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Classical Organization Theory School

Henri Fayol (1841-1925) (1841He is generally hailed as the founder of the classical management school not because he was the first to investigate managerial behaviour, but because he was the first to systematize it. it.

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Fayol s 14 Principles of Management


1. Division of Labour: The most people Labour: specialize, the more efficiently they can perform their work, e.g., modern assembly line. line. 2. Authority: Authority: Besides formal authority, managers musty have personal authority to compel obedience. obedience. 3. Discipline: Members in an org. need to Discipline: org. respect the rules & agreements that govern the org. org. 4. Unity of Command: Each employee must Command: receive instructions from only one person. person. 5. Unity of Direction: Operations within the Direction: org. org. having the same objective should be directed by only one manager. manager.
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6. Subordination of individual interest to the common good. good. 7. Remuneration: Compensation for worm done Remuneration: should be fair to both employees and employers. employers. 8. Centralization: Centralization: decreasing the role of subordinates in decision making is centralization; centralization; increasing their role is decentralization. decentralization. He believed that managers should retain final responsibility but at the same time give the subordinates enough authority to do their jobs properly. The problem is to find properly. the proper degree of centralization in each case. case. 9. Hierarchy: The line of authority in an org. runs Hierarchy: org. in order of rank from top management to the lowest level of the enterprise. enterprise. 10. Order: Materials & people should be in the right Order: place at the right time. time. 35 BIMTECH FOUNDATION COURSE : POM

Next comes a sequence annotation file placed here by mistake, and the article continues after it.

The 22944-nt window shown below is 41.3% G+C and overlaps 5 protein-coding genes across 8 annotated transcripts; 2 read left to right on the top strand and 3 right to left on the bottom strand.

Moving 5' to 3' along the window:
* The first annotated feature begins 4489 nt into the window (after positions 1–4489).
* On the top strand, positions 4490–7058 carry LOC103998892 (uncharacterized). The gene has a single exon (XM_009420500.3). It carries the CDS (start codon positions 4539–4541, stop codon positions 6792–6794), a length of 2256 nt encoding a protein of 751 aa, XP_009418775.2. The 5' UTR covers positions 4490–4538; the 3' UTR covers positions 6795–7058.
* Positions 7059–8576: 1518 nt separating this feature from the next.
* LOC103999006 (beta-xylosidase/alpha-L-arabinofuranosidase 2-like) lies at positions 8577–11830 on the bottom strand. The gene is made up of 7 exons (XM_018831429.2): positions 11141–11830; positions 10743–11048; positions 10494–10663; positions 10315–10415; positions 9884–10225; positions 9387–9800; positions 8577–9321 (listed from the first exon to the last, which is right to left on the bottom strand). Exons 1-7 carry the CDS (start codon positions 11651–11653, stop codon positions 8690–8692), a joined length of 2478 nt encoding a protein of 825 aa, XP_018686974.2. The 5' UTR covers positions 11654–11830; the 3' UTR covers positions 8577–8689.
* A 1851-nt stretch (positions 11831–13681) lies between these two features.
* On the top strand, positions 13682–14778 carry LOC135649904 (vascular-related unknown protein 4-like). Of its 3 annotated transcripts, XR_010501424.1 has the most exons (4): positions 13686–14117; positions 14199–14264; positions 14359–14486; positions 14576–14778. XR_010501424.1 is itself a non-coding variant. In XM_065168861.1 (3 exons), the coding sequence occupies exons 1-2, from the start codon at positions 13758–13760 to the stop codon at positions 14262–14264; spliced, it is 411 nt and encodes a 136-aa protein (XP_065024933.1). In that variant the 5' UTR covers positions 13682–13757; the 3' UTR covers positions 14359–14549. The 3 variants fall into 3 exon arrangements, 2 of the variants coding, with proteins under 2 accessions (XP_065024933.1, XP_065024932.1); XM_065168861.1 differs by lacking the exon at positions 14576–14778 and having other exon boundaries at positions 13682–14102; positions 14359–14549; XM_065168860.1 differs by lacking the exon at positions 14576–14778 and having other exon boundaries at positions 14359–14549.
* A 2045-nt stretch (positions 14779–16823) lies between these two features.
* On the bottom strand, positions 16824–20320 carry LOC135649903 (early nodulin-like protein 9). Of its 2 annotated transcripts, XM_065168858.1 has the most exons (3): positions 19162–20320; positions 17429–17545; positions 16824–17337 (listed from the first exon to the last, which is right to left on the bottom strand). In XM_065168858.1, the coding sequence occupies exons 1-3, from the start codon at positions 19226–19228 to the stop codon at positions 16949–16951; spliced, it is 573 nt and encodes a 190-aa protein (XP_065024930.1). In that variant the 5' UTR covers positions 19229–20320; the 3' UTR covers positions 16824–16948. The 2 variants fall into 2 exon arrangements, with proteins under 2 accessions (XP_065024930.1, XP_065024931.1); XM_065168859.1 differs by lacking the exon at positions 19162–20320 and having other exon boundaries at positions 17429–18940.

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11.Equity: 11.Equity: managers should be both friendly and fair to their subordinates. subordinates. 12.Stability 12.Stability of Staff: Staff: A high employee turnover rate undermines the efficient functioning of an org. org. 13.Initiative: 13.Initiative: Subordinates should be given the freedom to conceive and carry out their plans, even though some mistakes may result. result. 14.Esprit 14.Esprit de Corps: Promoting team Corps: spirit will give the org. a sense of org. unity. unity.
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Max Weber (1864-1920) (1864He developed a theory of bureaucratic management that stressed the need for a strictly defined hierarchy governed by clearly defined regulations & lines of authority. authority. He considered the ideal organization to be a bureaucracy whose activities & objectives were rationally thought out & whose divisions of labour were explicitly spelled out. out. We should be careful to apply our negative connotations of the word bureaucracy to the term as Weber used it. it. Weber sought to improve the performance of socially important organizations by making their operations predictable and productive. productive.